Resource dictionaries

A .NET Multi-platform App UI (.NET MAUI) ResourceDictionary is a repository for resources that are used by a .NET MAUI app. Typical resources that are stored in a ResourceDictionary include styles, control templates, data templates, converters, and colors.

XAML resources that are stored in a ResourceDictionary can be referenced and applied to elements by using the StaticResource or DynamicResource markup extension. In C#, resources can also be defined in a ResourceDictionary and then referenced and applied to elements by using a string-based indexer. However, there's little advantage to using a ResourceDictionary in C#, as shared objects can be stored as fields or properties, and accessed directly without having to first retrieve them from a dictionary.


In Visual Studio, a XAML-based ResourceDictionary file that's backed by a code-behind file can be added to your project by the .NET MAUI ResourceDictionary (XAML) item template.

Create resources

Every VisualElement derived object has a Resources property, which is a ResourceDictionary that can contain resources. Similarly, an Application derived object has a Resources property, which is a ResourceDictionary that can contain resources.

A .NET MAUI app can contain only a single class that derives from Application, but often makes use of many classes that derive from VisualElement, including pages, layouts, and views. Any of these objects can have its Resources property set to a ResourceDictionary containing resources. Choosing where to put a particular ResourceDictionary impacts where the resources can be used:

  • Resources in a ResourceDictionary that is attached to a view, such as Button or Label, can only be applied to that particular object.
  • Resources in a ResourceDictionary attached to a layout, such as StackLayout or Grid, can be applied to the layout and all the children of that layout.
  • Resources in a ResourceDictionary defined at the page level can be applied to the page and to all its children.
  • Resources in a ResourceDictionary defined at the application level can be applied throughout the app.

With the exception of implicit styles, each resource in resource dictionary must have a unique string key that's defined with the x:Key attribute.

The following XAML shows resources defined in an application level ResourceDictionary in the App.xaml file:

<Application xmlns=""

        <Thickness x:Key="PageMargin">20</Thickness>

        <!-- Colors -->
        <Color x:Key="AppBackgroundColor">AliceBlue</Color>
        <Color x:Key="NavigationBarColor">#1976D2</Color>
        <Color x:Key="NavigationBarTextColor">White</Color>
        <Color x:Key="NormalTextColor">Black</Color>

        <!-- Implicit styles -->
        <Style TargetType="NavigationPage">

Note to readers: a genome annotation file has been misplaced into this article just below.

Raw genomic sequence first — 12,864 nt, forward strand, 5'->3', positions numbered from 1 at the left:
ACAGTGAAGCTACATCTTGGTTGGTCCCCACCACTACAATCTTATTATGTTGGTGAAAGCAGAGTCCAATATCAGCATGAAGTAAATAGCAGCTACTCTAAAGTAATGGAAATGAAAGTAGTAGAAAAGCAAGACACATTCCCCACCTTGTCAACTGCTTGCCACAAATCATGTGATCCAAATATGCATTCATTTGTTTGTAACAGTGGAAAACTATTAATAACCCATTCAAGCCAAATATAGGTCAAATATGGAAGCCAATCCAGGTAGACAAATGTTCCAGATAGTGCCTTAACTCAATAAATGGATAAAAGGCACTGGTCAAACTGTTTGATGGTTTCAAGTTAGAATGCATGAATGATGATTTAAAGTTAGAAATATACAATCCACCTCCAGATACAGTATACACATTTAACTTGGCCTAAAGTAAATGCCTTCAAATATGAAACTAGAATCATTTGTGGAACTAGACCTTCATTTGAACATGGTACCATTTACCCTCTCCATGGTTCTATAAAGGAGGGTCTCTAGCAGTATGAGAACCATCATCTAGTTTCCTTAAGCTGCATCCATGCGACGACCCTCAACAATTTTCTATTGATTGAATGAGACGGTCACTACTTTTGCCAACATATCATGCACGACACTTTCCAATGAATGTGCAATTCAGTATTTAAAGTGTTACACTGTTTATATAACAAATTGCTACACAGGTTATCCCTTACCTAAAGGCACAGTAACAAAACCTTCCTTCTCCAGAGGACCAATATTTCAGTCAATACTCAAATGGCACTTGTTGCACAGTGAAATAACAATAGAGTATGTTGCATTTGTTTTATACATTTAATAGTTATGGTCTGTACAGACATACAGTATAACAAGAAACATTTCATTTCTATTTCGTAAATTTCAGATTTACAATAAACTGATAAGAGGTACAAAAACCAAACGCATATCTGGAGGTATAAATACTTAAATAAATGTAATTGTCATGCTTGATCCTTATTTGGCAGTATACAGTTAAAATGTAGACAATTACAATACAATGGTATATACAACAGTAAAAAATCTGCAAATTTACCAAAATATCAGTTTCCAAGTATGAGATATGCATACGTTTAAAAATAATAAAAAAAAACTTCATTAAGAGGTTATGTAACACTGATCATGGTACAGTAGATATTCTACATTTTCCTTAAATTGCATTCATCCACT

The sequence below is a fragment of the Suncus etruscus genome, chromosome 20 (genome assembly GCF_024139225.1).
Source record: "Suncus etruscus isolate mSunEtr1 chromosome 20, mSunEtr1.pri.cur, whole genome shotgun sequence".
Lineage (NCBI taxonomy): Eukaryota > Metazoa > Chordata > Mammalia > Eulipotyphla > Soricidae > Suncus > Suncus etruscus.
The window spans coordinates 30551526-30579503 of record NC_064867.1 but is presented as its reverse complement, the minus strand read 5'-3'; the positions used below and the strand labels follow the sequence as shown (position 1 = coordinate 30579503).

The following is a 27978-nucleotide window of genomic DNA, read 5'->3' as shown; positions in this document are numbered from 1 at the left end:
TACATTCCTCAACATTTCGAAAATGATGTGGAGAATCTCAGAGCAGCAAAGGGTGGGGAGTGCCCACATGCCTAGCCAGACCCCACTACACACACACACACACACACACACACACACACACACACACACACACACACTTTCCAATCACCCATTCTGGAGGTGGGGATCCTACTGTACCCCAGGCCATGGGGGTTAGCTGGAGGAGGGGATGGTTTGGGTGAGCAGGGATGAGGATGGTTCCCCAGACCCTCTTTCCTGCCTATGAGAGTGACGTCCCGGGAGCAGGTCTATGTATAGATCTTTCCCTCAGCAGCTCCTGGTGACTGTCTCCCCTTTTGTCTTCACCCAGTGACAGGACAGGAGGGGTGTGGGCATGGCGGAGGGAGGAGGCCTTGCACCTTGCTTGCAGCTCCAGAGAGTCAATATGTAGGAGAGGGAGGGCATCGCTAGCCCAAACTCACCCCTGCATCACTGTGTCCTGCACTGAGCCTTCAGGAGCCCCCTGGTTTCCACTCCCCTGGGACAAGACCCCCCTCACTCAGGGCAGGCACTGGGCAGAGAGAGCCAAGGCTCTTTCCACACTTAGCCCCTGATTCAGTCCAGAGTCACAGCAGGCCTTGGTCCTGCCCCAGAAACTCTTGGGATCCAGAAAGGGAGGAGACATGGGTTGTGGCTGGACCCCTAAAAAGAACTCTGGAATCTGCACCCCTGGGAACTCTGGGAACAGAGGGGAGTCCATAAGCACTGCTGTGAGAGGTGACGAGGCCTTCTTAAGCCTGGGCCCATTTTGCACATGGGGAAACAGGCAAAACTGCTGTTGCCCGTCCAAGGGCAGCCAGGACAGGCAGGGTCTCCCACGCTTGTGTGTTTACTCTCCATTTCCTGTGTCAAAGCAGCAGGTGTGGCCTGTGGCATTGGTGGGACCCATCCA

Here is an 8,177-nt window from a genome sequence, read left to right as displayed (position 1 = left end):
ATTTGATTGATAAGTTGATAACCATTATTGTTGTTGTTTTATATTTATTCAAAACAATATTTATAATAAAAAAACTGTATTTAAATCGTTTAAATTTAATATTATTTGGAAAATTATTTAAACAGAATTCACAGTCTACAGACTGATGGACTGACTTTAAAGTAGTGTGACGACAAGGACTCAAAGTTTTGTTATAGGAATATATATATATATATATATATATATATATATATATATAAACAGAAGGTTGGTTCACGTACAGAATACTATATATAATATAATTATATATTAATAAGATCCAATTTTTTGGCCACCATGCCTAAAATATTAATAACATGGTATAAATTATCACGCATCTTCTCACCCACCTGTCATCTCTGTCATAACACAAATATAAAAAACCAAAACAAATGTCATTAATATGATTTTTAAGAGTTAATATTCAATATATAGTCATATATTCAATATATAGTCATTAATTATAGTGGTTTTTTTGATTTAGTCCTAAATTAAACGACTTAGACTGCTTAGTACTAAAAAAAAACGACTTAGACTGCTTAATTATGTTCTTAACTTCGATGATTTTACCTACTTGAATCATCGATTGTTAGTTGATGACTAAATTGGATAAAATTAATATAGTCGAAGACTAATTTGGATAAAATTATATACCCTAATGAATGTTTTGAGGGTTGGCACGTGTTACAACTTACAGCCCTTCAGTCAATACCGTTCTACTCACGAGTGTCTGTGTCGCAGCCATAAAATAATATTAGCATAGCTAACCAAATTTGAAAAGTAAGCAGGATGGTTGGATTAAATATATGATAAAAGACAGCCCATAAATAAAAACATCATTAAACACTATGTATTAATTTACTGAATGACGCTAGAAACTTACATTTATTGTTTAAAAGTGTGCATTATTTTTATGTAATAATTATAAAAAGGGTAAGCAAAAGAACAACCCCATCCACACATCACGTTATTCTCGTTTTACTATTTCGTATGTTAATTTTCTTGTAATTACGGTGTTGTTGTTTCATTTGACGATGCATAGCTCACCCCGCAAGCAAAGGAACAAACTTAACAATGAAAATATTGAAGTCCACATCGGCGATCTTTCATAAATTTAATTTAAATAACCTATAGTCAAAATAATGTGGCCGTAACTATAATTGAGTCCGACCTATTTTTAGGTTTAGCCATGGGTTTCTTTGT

<Setter Property="BarBackgroundColor"
                    Value="{StaticResource NavigationBarColor}" />
            <Setter Property="BarTextColor"
                    Value="{StaticResource NavigationBarTextColor}" />

        <Style TargetType="ContentPage"
            <Setter Property="BackgroundColor"
                    Value="{StaticResource AppBackgroundColor}" />


In this example, the resource dictionary defines a Thickness resource, multiple Color resources, and two implicit Style resources.


Inserting resources directly between the Resources property-element tags automatically creates a ResourceDictionary object. However, it's also valid to place all resources between optional ResourceDictionary tags.

Consume resources

Each resource has a key that is specified using the x:Key attribute, which becomes its dictionary key in the ResourceDictionary. The key is used to reference a resource from the ResourceDictionary with the StaticResource or DynamicResource XAML markup extension.

The StaticResource markup extension is similar to the DynamicResource markup extension in that both use a dictionary key to reference a value from a resource dictionary. However, while the StaticResource markup extension performs a single dictionary lookup, the DynamicResource markup extension maintains a link to the dictionary key. Therefore, if the dictionary entry associated with the key is replaced, the change is applied to the visual element. This enables runtime resource changes to be made in an app. For more information about markup extensions, see XAML markup extensions.

The following XAML example shows how to consume resources, and also define an additional resource in a StackLayout:

<ContentPage xmlns=""
             Title="Main page">
    <StackLayout Margin="{StaticResource PageMargin}"
            <!-- Implicit style -->
            <Style TargetType="Button">
                <Setter Property="FontSize" Value="14" />
                <Setter Property="BackgroundColor" Value="#1976D2" />
                <Setter Property="TextColor" Value="White" />
                <Setter Property="CornerRadius" Value="5" />

        <Label Text="This app demonstrates consuming resources that have been defined in resource dictionaries." />
        <Button Text="Navigate"
                Clicked="OnNavigateButtonClicked" />

In this example, the ContentPage object consumes the implicit style defined in the application level resource dictionary. The StackLayout object consumes the PageMargin resource defined in the application level resource dictionary, while the Button object consumes the implicit style defined in the StackLayout resource dictionary. This results in the appearance shown in the following screenshot:

Consuming resource dictionary resources.


Resources that are specific to a single page shouldn't be included in an application level resource dictionary, as such resources will then be parsed at app startup instead of when required by a page.

Resource lookup behavior

The following lookup process occurs when a resource is referenced with the StaticResource or DynamicResource markup extension:

  • The requested key is checked for in the resource dictionary, if it exists, for the element that sets the property. If the requested key is found, its value is returned and the lookup process terminates.